Two weeks after Hurricane Maria hit Puerto Rico, the official death toll from the storm was surprisingly low, at only 16. President Trump said on a visit to the island that the small toll was a sign that the storm was not a “real catastrophe.”
Not long after Trump left the U.S. territory, the number was revised upward and as the more pressing concern of saving lives gave way to counting those that were lost, Puerto Rico’s official death toll from Maria settled in at 62.
But there’s long been reason to question that number. In late October, BuzzFeed and CNN published reports about the bodies hastily cremated in the weeks following the storm. The proper officials were never able to examine many of the bodies, preventing them from being added to the death toll. Add the disputes over which deaths should even be counted, and some concluded that Maria’s true death toll would never be known.
And while that seems very likely, it doesn’t mean there’s no way to get a more accurate estimate than the official total of 62. One way to do so is to compare the island’s daily mortality data following the storm to the years prior. By doing that, the Center for Investigative Journalism found that 1,065 more people died in the 42 days following the hurricane than in the same span in 2016. By its own count, the Times put the number at 1,052. In either case, the death toll is around 1,000 more than the official figures say.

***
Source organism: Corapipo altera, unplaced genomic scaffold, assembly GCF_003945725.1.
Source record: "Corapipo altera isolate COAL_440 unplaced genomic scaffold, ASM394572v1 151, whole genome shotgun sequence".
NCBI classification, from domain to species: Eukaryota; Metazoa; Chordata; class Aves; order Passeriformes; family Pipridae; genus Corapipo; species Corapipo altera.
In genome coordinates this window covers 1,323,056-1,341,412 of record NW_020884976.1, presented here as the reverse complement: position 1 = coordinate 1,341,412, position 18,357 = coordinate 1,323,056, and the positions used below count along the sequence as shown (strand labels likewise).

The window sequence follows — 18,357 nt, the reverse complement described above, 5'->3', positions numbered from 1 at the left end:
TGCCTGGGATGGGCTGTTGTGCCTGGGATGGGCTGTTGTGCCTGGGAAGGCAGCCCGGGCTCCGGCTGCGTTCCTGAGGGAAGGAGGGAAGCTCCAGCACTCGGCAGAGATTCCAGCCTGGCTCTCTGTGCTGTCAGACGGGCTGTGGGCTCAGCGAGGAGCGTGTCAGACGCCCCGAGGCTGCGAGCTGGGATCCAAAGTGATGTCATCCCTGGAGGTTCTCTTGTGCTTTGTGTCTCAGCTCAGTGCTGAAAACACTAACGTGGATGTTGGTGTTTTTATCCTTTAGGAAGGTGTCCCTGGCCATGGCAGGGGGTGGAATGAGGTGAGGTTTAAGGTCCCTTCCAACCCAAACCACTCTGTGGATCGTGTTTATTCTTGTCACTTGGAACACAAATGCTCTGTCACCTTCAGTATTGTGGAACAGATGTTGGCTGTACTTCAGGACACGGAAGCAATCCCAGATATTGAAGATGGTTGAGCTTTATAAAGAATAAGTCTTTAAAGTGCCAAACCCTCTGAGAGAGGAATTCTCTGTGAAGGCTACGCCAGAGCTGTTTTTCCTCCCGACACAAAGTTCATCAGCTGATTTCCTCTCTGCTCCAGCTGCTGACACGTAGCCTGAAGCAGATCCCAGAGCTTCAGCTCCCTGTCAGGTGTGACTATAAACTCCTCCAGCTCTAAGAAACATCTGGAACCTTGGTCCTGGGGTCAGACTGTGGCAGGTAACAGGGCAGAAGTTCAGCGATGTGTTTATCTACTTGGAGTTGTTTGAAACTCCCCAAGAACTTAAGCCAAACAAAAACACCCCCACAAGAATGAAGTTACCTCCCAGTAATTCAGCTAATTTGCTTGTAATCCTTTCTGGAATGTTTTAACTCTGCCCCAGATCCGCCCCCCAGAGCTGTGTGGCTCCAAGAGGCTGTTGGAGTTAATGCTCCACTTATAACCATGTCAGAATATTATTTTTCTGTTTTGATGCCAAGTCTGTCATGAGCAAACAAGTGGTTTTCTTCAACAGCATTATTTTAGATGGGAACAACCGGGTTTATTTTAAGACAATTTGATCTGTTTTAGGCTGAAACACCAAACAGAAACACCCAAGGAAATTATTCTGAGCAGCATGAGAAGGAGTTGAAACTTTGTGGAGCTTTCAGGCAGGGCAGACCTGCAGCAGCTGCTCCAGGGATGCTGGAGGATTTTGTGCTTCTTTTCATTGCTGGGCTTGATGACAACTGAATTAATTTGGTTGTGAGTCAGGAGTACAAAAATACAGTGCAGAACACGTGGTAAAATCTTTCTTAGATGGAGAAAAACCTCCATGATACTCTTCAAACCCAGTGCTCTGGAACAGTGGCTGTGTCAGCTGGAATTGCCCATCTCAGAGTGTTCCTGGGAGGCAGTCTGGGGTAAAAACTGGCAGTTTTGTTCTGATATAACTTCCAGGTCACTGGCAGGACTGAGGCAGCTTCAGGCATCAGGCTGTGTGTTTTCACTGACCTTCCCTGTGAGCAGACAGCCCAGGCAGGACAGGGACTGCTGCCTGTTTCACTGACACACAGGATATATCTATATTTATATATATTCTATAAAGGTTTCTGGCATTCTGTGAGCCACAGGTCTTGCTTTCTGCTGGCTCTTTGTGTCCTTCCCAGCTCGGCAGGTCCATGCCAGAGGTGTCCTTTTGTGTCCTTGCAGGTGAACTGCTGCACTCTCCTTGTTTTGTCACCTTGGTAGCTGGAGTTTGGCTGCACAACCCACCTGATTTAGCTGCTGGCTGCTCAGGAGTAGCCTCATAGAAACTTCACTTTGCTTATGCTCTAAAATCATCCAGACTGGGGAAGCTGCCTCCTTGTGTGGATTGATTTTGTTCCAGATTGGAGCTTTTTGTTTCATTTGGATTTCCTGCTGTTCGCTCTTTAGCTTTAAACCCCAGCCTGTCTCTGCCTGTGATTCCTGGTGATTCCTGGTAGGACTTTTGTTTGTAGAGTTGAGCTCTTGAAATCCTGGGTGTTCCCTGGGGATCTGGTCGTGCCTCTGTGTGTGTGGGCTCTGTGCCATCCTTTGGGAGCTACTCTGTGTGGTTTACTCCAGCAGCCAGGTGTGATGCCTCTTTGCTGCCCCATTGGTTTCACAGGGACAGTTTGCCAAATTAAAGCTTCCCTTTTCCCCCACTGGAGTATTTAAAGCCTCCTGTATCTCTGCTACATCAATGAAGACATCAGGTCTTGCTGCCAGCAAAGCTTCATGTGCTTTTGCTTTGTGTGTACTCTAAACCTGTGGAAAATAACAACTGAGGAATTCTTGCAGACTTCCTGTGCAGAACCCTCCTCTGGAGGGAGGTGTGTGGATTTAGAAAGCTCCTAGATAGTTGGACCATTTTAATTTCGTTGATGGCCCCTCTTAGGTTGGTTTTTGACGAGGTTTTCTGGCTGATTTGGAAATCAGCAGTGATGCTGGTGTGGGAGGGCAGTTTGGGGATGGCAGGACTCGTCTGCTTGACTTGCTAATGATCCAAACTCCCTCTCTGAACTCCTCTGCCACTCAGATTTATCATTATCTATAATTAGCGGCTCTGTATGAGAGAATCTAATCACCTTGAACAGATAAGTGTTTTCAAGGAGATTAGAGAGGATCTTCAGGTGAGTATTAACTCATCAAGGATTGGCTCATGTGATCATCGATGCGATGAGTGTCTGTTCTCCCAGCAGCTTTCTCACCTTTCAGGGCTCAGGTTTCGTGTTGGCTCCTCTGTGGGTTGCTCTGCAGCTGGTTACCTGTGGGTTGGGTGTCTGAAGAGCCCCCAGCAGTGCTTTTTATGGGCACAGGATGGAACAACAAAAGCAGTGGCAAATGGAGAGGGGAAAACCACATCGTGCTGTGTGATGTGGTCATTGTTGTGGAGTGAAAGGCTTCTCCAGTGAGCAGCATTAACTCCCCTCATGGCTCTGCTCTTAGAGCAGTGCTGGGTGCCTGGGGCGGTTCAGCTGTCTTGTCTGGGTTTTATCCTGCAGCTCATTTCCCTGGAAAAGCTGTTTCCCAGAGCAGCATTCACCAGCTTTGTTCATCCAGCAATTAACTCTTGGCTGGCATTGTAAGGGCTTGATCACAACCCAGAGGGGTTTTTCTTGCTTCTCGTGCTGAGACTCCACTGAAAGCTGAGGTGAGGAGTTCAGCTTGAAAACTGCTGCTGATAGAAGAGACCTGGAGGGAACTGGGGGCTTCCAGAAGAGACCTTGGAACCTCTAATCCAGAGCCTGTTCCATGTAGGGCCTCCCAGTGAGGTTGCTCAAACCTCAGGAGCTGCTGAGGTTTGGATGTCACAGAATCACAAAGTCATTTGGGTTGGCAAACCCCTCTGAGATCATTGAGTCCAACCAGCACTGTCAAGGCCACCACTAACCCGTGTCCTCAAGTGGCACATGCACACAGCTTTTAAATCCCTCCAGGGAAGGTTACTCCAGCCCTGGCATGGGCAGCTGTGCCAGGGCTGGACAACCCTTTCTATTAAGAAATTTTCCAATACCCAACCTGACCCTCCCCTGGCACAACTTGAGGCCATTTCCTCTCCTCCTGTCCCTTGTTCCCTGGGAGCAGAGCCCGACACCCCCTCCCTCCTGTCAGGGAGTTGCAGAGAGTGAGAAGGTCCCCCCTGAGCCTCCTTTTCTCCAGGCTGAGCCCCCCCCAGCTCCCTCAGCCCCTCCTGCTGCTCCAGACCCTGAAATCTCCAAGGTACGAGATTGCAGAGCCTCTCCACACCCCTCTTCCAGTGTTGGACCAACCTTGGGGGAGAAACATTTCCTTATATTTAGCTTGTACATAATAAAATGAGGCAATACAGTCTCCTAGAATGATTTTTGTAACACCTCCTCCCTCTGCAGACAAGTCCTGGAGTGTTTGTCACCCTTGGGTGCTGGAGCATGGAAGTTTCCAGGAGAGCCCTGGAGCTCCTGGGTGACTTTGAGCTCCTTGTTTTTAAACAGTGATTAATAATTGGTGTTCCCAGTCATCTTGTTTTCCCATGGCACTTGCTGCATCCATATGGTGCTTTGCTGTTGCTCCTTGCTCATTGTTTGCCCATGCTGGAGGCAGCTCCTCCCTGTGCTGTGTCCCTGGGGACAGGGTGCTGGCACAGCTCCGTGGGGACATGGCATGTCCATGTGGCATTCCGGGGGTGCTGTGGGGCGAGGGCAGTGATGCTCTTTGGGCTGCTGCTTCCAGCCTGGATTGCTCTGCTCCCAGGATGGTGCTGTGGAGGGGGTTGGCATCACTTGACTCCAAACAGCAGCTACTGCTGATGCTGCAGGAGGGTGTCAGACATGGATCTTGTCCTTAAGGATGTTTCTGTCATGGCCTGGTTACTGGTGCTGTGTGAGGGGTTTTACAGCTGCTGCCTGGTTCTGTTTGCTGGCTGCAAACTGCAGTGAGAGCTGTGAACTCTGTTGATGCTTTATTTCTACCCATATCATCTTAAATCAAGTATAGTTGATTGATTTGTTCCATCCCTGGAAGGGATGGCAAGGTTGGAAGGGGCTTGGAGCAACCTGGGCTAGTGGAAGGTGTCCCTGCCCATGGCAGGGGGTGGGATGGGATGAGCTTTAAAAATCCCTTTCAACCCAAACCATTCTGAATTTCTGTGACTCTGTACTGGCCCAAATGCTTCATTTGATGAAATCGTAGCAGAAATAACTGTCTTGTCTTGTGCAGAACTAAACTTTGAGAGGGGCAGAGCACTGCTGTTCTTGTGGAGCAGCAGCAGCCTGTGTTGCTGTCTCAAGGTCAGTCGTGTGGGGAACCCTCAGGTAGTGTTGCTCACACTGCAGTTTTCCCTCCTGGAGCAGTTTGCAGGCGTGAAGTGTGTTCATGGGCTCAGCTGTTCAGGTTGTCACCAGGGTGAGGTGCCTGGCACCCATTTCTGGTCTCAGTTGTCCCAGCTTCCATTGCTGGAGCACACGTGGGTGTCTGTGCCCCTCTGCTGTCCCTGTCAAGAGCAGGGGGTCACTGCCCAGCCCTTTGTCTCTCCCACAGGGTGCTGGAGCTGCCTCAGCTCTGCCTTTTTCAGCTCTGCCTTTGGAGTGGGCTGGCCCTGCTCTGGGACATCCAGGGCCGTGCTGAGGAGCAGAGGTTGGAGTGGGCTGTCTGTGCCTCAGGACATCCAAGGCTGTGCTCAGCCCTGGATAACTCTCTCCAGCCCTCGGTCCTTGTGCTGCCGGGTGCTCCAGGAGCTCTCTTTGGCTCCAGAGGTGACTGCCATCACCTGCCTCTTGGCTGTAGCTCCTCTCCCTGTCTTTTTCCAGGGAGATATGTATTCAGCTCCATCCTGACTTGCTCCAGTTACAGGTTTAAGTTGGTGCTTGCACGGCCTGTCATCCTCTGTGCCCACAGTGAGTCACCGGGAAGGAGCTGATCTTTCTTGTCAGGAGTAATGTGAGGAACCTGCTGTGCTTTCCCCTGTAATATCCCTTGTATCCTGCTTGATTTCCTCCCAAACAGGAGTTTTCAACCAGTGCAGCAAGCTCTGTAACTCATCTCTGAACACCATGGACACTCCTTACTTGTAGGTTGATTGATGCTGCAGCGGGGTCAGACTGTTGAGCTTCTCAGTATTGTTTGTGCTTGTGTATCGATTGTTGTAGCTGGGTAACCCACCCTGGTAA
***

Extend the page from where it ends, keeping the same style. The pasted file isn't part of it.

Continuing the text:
One particularly deadly day, September 25, shows how much the hurricane changed things. Five days after Maria made landfall, 135 people died on the island, which was 60 more than died on that same date in 2016. Here’s how the Times describes the conditions that day:
It was over 90 degrees, and power was out on most of the island, even in most hospitals. Bedridden people were having trouble getting medical treatment, and dialysis clinics were operating with generators and limiting treatment hours. People on respirators lacked electricity to power the machines.
If one assumes that the increased deaths in 2017 are due to the hurricane, and there’s little reason to assume otherwise, then, man, most if not all of those 60 additional people who died on September 25 should be part of the official tally.
The Center for Investigative Journalism says most of the people who died in the aftermath of the storm were older than 50 and in hospitals for conditions such as diabetes, hypertension, and pneumonia. The near-universal loss of power on the island hit these patients hard and, as one expert told CNN earlier this year, if they “might have lived another day,” they should be counted among those dead due to the hurricane.
These numbers matter, Robert Anderson of the National Center for Health Statistics told the Times, because “If we have a lack of information, we can’t adequately prepare for the next disaster.”